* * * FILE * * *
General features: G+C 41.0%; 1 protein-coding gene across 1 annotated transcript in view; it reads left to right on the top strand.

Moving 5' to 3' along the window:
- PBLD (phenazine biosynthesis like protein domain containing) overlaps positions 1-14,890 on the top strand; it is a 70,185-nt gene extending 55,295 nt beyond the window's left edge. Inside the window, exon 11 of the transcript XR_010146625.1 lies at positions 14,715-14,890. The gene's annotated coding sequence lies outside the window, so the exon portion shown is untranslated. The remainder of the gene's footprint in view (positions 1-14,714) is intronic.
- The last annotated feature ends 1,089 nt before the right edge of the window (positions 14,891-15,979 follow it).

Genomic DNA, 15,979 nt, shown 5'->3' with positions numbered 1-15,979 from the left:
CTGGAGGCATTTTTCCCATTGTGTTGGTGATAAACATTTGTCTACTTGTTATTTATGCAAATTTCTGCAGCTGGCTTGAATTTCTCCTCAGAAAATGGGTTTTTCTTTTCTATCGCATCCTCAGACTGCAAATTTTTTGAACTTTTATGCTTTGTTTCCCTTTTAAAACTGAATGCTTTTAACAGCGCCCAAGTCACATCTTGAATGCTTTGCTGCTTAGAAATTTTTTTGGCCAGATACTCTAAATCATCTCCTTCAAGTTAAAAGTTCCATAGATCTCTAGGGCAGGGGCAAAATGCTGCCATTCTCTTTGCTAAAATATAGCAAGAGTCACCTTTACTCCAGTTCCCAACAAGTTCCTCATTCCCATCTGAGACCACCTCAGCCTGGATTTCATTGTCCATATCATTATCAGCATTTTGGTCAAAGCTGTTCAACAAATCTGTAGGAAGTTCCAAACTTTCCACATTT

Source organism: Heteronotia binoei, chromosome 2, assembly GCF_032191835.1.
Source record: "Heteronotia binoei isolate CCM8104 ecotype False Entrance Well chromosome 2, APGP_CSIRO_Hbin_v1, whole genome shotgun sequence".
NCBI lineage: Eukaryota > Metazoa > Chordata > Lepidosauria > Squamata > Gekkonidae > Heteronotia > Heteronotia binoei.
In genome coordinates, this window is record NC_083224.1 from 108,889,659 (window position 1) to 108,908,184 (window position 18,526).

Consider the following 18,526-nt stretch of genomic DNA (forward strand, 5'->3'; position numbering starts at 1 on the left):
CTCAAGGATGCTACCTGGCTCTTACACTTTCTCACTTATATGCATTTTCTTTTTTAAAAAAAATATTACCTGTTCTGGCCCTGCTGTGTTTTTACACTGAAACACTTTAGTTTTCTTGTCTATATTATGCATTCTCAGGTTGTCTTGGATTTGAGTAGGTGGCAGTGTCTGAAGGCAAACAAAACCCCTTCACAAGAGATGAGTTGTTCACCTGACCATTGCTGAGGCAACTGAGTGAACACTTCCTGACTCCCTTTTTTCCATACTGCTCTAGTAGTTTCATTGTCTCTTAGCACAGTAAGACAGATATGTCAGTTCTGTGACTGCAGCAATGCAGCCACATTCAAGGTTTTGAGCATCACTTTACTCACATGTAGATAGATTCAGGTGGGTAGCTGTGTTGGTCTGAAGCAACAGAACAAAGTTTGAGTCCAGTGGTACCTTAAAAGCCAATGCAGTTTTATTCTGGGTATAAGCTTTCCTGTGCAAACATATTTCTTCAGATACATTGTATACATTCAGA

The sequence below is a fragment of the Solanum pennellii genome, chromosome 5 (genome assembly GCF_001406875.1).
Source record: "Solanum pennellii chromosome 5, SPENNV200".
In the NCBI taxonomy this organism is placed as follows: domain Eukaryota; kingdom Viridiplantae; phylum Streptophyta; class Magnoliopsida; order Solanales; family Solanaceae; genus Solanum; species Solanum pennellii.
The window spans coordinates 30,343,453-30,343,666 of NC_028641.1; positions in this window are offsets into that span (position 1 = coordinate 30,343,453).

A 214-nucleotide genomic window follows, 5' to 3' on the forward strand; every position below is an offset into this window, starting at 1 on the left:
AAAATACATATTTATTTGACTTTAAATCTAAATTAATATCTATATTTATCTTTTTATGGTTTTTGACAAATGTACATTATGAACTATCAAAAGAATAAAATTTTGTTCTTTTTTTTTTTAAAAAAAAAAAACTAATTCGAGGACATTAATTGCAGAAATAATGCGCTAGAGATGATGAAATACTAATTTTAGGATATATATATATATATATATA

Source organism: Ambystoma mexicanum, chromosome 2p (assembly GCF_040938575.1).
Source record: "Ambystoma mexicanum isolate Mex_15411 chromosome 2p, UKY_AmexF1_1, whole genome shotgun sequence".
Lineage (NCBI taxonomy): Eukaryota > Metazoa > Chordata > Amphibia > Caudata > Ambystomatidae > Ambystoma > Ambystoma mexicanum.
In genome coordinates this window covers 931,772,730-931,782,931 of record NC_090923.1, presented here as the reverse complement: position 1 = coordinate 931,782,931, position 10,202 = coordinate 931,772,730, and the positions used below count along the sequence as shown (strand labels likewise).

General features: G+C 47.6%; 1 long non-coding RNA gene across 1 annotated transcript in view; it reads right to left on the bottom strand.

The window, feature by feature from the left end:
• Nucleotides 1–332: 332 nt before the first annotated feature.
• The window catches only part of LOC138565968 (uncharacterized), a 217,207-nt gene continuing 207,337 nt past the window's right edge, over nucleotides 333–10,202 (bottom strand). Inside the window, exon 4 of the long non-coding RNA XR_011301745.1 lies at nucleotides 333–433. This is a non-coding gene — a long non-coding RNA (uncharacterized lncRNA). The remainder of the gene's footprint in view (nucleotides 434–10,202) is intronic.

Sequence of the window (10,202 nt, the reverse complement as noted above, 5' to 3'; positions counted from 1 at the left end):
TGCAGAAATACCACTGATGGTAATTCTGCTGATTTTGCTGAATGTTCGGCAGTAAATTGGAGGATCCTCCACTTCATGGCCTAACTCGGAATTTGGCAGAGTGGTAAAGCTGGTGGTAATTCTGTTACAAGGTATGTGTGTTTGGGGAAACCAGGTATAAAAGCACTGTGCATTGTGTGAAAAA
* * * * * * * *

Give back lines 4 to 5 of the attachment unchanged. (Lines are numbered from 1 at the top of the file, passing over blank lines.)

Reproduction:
- The last annotated feature ends 1,089 nt before the right edge of the window (positions 14,891-15,979 follow it).

Genomic DNA, 15,979 nt, shown 5'->3' with positions numbered 1-15,979 from the left: